David’s judgement and the difficult matter of a child’s death

When David committed adultery with Bathsheba and had her husband murdered, he thought he had got away with it but God saw and God was not pleased. In 2 Samuel 12, God sends the prophet Nathan to pronounce judgement. David repents (you can read his confession in Psalm 51).  God forgives David, his life is spared. However, he is told:

“You won’t die for this sin.  Nevertheless, because you have shown utter contempt for the word of the Lord by doing this, your child will die.”[1] Continue reading

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Did they believe?

One of the hardest situations is when an elderly relative dies and we don’t know if they put their trust in the Lord. A question came up at our youth version of #FirstLook this week. Here’s some quick thoughts. Continue reading

Why did we end up talking about grief in our Sunday sermon?

Last Sunday morning, I was preaching on 2 Samuel 1. One of the key themes that came through during the sermon was “grief and mourning.” How and why did we end up talking about grief?  For me, this highlights the beauty of sequential, expository preaching. Would I have chosen to preach this passage if I was just choosing my own passage each week or selecting a series of topics to look at? Probably not, and we would have missed so much. However, we were constrained by an expository approach to look at a passage together and that’s how the application came out.  So, here are three things we might have missed if we didn’t have expository preaching. Continue reading

Reflections on grief

“Blessed are those who mourn for they shall be comforted.” (Matthew 5:4)

In our sermon notes on 2 Samuel 1, we started with a few examples of “fallen heroes.” This got me thinking about the different ways that we grieve.  I want to highlight 4 ways here. Continue reading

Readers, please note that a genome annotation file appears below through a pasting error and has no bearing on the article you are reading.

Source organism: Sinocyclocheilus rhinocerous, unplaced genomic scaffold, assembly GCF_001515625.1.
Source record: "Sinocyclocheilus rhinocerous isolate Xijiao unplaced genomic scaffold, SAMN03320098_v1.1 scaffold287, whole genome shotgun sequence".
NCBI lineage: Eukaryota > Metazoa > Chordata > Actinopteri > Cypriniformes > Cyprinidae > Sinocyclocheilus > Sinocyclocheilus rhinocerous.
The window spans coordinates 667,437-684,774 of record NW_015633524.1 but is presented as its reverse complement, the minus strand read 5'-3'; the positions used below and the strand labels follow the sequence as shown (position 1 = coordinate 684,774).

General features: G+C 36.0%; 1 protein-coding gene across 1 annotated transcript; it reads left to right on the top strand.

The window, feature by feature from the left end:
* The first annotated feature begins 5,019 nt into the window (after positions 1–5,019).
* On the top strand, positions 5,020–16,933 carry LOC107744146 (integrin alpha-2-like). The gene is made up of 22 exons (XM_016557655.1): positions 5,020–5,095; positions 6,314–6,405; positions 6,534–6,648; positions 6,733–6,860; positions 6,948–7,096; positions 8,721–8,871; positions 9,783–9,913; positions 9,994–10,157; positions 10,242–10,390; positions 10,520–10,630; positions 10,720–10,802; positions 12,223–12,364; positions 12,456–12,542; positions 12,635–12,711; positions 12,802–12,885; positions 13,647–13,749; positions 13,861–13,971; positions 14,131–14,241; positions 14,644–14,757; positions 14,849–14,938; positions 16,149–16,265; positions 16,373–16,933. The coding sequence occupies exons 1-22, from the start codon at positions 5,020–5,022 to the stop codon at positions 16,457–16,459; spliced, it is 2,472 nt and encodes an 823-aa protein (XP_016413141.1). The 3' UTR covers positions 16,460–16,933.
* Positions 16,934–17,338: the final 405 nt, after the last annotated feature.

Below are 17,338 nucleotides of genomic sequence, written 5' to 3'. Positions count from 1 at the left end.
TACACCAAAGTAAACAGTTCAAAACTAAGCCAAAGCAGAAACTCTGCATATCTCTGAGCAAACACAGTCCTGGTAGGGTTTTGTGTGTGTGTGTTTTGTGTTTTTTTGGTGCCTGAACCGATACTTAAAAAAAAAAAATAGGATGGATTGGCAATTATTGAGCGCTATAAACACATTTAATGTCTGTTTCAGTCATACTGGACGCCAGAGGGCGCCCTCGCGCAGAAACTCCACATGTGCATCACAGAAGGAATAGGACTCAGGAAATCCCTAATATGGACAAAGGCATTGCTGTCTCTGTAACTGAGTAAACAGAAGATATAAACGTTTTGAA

Lament for fallen heroes (2 Samuel 1

Three scenarios

  1. Earlier this year we got the news that Mike Ovey, the principal at Oak Hill had died suddenly. Someone we owed a lot to, someone who had been a great champion of the Gospel. There was a massive sense of grief and loss -an untimely death.
  2. Roy Clements -a prominent Christian preacher left his wife for a same-sex affair in the 1990s.  It was huge. Someone who had a big impact on the lives and testimonies of many. Similarly earlier this year one of the leaders in the Christian summer-camps movement was exposed as having physically abused boys who attended the camps.  This had an outside impact too. The media ran stories. Many seemed to delight in it. Actually, some of those who seemed to take greatest joy in it were those who claimed to be Christians if from other traditions.
  3. Another death earlier this year.  A prominent Scottish church leader among the “Wee Frees.” At first it seemed like a tragic suicide but then stories emerged of marital unfaithfulness.

How do we respond to those situations? In a sense, all three describe “Fallen heroes.” Continue reading

#TheDifference Grief and suffering make

I doubt I’ll ever forget the moment I got that phone call. “Your great aunt has been mugged and knocked out. She’s in intensive care.” I was living the nearest to the hospital so I got my boss’s permission and headed off knowing others would be getting there as quickly as they could. It was a strange day and night. We were allowed to sit with her. She was unresponsive. We tried to keep a conversation going and to talk to her hoping that she might be hearing something. We reminisced about the past. We talked about what we were doing. But mainly we just waited as the hospital monitors showed us that her life was slipping away. Continue reading